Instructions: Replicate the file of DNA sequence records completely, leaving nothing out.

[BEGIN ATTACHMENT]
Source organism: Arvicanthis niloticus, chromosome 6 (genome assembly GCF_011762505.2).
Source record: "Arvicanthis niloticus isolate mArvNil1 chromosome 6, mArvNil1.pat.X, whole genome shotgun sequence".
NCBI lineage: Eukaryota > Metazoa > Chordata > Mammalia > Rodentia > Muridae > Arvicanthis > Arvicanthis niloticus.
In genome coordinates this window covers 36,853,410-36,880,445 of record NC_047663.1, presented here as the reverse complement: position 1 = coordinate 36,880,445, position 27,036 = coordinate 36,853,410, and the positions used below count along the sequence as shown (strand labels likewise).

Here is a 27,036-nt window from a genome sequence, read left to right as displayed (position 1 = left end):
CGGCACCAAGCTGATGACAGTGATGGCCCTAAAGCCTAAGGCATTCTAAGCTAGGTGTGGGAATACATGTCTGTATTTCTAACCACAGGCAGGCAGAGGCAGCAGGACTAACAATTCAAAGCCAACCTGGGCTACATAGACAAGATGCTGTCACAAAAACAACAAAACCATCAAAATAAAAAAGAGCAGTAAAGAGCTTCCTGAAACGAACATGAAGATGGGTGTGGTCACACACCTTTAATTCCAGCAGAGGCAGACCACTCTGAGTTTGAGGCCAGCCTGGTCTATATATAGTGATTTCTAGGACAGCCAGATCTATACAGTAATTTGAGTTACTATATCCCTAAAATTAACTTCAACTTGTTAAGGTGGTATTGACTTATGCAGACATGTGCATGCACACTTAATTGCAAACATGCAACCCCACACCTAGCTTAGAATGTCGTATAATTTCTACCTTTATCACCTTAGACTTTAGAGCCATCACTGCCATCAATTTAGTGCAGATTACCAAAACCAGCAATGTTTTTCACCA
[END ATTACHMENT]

Source organism: Arvicanthis niloticus, chromosome 6 (genome assembly GCF_011762505.2).
Source record: "Arvicanthis niloticus isolate mArvNil1 chromosome 6, mArvNil1.pat.X, whole genome shotgun sequence".
NCBI lineage: Eukaryota > Metazoa > Chordata > Mammalia > Rodentia > Muridae > Arvicanthis > Arvicanthis niloticus.
In genome coordinates this window covers 36,853,410-36,880,445 of record NC_047663.1, presented here as the reverse complement: position 1 = coordinate 36,880,445, position 27,036 = coordinate 36,853,410, and the positions used below count along the sequence as shown (strand labels likewise).

Here is a 27,036-nt window from a genome sequence, read left to right as displayed (position 1 = left end):
CGGCACCAAGCTGATGACAGTGATGGCCCTAAAGCCTAAGGCATTCTAAGCTAGGTGTGGGAATACATGTCTGTATTTCTAACCACAGGCAGGCAGAGGCAGCAGGACTAACAATTCAAAGCCAACCTGGGCTACATAGACAAGATGCTGTCACAAAAACAACAAAACCATCAAAATAAAAAAGAGCAGTAAAGAGCTTCCTGAAACGAACATGAAGATGGGTGTGGTCACACACCTTTAATTCCAGCAGAGGCAGACCACTCTGAGTTTGAGGCCAGCCTGGTCTATATATAGTGATTTCTAGGACAGCCAGATCTATACAGTAATTTGAGTTACTATATCCCTAAAATTAACTTCAACTTGTTAAGGTGGTATTGACTTATGCAGACATGTGCATGCACACTTAATTGCAAACATGCAACCCCACACCTAGCTTAGAATGTCGTATAATTTCTACCTTTATCACCTTAGACTTTAGAGCCATCACTGCCATCAATTTAGTGCAGATTACCAAAACCAGCAATGTTTTTCACCA